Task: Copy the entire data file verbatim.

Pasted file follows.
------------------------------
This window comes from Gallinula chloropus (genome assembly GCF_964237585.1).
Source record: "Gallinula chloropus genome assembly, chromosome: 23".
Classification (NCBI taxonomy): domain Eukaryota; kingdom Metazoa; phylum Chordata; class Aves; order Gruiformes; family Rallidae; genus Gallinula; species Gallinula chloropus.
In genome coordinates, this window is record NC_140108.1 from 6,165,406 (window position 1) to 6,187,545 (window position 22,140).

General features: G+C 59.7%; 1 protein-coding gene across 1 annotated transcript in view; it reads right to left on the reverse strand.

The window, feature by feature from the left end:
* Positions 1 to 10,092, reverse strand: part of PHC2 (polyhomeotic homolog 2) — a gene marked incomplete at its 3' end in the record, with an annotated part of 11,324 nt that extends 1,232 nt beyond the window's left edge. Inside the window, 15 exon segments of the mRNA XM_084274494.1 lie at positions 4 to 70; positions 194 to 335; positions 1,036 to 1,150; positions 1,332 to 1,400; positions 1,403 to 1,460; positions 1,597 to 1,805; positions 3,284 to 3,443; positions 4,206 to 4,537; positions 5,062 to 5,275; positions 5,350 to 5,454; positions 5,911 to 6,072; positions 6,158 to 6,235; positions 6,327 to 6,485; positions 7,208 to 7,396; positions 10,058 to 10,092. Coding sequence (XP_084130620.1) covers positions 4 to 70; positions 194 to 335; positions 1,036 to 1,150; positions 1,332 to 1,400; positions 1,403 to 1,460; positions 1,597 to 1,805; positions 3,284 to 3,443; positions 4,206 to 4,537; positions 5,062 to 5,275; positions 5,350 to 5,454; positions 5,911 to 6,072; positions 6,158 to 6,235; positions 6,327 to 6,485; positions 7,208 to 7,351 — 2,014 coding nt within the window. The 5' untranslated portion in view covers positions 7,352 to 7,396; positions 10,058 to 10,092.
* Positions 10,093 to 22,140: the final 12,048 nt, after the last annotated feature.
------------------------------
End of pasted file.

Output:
This window comes from Gallinula chloropus (genome assembly GCF_964237585.1).
Source record: "Gallinula chloropus genome assembly, chromosome: 23".
Classification (NCBI taxonomy): domain Eukaryota; kingdom Metazoa; phylum Chordata; class Aves; order Gruiformes; family Rallidae; genus Gallinula; species Gallinula chloropus.
In genome coordinates, this window is record NC_140108.1 from 6,165,406 (window position 1) to 6,187,545 (window position 22,140).

General features: G+C 59.7%; 1 protein-coding gene across 1 annotated transcript in view; it reads right to left on the reverse strand.

The window, feature by feature from the left end:
* Positions 1 to 10,092, reverse strand: part of PHC2 (polyhomeotic homolog 2) — a gene marked incomplete at its 3' end in the record, with an annotated part of 11,324 nt that extends 1,232 nt beyond the window's left edge. Inside the window, 15 exon segments of the mRNA XM_084274494.1 lie at positions 4 to 70; positions 194 to 335; positions 1,036 to 1,150; positions 1,332 to 1,400; positions 1,403 to 1,460; positions 1,597 to 1,805; positions 3,284 to 3,443; positions 4,206 to 4,537; positions 5,062 to 5,275; positions 5,350 to 5,454; positions 5,911 to 6,072; positions 6,158 to 6,235; positions 6,327 to 6,485; positions 7,208 to 7,396; positions 10,058 to 10,092. Coding sequence (XP_084130620.1) covers positions 4 to 70; positions 194 to 335; positions 1,036 to 1,150; positions 1,332 to 1,400; positions 1,403 to 1,460; positions 1,597 to 1,805; positions 3,284 to 3,443; positions 4,206 to 4,537; positions 5,062 to 5,275; positions 5,350 to 5,454; positions 5,911 to 6,072; positions 6,158 to 6,235; positions 6,327 to 6,485; positions 7,208 to 7,351 — 2,014 coding nt within the window. The 5' untranslated portion in view covers positions 7,352 to 7,396; positions 10,058 to 10,092.
* Positions 10,093 to 22,140: the final 12,048 nt, after the last annotated feature.